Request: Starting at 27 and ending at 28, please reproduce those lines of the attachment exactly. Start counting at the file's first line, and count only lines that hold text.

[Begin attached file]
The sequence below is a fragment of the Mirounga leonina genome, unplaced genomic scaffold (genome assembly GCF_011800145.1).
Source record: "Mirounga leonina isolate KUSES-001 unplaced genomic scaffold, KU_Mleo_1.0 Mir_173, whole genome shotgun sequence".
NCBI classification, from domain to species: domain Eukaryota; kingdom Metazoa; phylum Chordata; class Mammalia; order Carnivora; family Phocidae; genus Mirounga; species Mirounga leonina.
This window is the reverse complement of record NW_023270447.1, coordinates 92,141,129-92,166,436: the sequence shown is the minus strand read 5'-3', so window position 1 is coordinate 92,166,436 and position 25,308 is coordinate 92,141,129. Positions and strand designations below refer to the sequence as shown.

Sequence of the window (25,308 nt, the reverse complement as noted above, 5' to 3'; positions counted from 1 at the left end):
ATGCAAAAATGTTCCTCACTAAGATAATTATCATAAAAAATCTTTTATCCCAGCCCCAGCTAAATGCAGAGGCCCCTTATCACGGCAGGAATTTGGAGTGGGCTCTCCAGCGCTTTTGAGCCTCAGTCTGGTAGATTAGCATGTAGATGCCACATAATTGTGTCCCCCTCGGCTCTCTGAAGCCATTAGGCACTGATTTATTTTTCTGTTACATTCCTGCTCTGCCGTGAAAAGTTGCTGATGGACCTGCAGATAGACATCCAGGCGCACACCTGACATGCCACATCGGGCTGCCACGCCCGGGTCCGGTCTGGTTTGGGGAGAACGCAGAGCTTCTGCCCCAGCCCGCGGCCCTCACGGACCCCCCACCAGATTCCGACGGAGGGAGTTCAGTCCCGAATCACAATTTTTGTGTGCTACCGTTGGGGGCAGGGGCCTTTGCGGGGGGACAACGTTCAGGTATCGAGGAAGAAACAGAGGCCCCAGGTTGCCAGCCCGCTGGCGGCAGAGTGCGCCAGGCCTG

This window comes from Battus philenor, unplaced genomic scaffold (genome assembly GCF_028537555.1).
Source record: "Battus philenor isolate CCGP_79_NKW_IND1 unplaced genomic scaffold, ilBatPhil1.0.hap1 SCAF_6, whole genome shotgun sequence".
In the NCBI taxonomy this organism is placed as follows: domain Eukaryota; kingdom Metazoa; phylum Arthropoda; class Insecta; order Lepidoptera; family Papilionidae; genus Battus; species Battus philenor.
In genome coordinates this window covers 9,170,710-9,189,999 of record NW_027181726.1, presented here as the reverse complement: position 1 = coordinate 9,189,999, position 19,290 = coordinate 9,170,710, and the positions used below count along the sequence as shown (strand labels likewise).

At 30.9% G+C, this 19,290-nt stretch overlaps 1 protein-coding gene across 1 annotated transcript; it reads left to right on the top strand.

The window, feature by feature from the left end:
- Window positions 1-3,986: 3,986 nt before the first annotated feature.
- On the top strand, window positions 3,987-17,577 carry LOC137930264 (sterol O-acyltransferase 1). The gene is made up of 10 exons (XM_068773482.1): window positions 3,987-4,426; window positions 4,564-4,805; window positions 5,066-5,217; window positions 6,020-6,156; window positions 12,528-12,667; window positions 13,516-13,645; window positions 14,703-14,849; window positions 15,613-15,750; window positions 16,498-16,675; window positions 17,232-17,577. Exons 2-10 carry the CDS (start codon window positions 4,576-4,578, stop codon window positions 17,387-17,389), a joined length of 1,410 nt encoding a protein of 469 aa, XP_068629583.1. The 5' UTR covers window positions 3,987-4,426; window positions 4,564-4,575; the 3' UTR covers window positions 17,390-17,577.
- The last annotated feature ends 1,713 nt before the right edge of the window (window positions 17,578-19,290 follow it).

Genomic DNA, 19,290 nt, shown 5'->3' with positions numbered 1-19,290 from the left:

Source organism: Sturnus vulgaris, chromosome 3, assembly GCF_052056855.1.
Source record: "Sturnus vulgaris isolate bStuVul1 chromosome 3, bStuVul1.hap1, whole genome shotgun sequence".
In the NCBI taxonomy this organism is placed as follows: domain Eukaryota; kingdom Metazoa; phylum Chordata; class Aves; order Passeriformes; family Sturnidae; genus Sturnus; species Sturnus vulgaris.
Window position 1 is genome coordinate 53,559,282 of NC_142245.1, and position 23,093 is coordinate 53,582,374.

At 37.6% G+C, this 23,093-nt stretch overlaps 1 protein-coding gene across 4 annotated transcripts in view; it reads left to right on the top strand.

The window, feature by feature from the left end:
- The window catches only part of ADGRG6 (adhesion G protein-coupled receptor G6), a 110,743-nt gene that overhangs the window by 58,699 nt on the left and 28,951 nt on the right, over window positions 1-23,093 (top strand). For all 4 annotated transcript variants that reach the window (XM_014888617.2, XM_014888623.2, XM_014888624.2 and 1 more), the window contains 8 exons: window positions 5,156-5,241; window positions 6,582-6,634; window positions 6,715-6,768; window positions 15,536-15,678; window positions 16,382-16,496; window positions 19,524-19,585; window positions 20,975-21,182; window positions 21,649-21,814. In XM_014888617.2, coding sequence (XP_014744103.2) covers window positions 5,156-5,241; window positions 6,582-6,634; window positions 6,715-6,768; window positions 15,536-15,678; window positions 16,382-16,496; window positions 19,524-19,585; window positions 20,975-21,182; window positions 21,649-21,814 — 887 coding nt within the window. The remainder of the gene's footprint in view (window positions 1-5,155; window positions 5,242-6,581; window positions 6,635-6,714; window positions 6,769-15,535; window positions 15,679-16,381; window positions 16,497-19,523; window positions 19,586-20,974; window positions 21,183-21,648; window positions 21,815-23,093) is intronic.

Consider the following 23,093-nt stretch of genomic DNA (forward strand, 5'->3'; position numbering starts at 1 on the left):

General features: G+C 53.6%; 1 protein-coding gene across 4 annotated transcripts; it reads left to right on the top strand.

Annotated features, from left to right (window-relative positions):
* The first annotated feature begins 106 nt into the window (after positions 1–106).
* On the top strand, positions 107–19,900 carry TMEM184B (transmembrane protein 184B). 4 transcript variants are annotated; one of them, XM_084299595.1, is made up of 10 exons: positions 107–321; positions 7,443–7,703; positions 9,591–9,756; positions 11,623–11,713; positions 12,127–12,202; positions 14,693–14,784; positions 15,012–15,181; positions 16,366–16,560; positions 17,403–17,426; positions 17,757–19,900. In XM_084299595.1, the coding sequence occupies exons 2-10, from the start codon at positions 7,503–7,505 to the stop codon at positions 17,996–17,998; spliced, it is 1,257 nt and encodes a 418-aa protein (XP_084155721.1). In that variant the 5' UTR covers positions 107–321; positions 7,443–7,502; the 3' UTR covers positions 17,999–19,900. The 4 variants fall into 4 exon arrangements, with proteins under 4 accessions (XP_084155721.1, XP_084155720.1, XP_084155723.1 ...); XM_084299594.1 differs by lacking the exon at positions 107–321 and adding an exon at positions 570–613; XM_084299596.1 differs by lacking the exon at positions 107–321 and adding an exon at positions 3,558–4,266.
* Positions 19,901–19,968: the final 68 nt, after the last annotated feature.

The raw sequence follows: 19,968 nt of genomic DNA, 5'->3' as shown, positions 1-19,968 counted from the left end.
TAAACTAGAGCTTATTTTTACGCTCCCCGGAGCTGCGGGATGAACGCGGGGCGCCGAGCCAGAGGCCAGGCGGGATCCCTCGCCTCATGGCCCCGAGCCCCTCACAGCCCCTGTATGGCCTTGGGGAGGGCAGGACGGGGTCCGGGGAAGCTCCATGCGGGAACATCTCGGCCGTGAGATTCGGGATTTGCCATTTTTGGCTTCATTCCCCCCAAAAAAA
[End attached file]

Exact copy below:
* The first annotated feature begins 106 nt into the window (after positions 1–106).
* On the top strand, positions 107–19,900 carry TMEM184B (transmembrane protein 184B). 4 transcript variants are annotated; one of them, XM_084299595.1, is made up of 10 exons: positions 107–321; positions 7,443–7,703; positions 9,591–9,756; positions 11,623–11,713; positions 12,127–12,202; positions 14,693–14,784; positions 15,012–15,181; positions 16,366–16,560; positions 17,403–17,426; positions 17,757–19,900. In XM_084299595.1, the coding sequence occupies exons 2-10, from the start codon at positions 7,503–7,505 to the stop codon at positions 17,996–17,998; spliced, it is 1,257 nt and encodes a 418-aa protein (XP_084155721.1). In that variant the 5' UTR covers positions 107–321; positions 7,443–7,502; the 3' UTR covers positions 17,999–19,900. The 4 variants fall into 4 exon arrangements, with proteins under 4 accessions (XP_084155721.1, XP_084155720.1, XP_084155723.1 ...); XM_084299594.1 differs by lacking the exon at positions 107–321 and adding an exon at positions 570–613; XM_084299596.1 differs by lacking the exon at positions 107–321 and adding an exon at positions 3,558–4,266.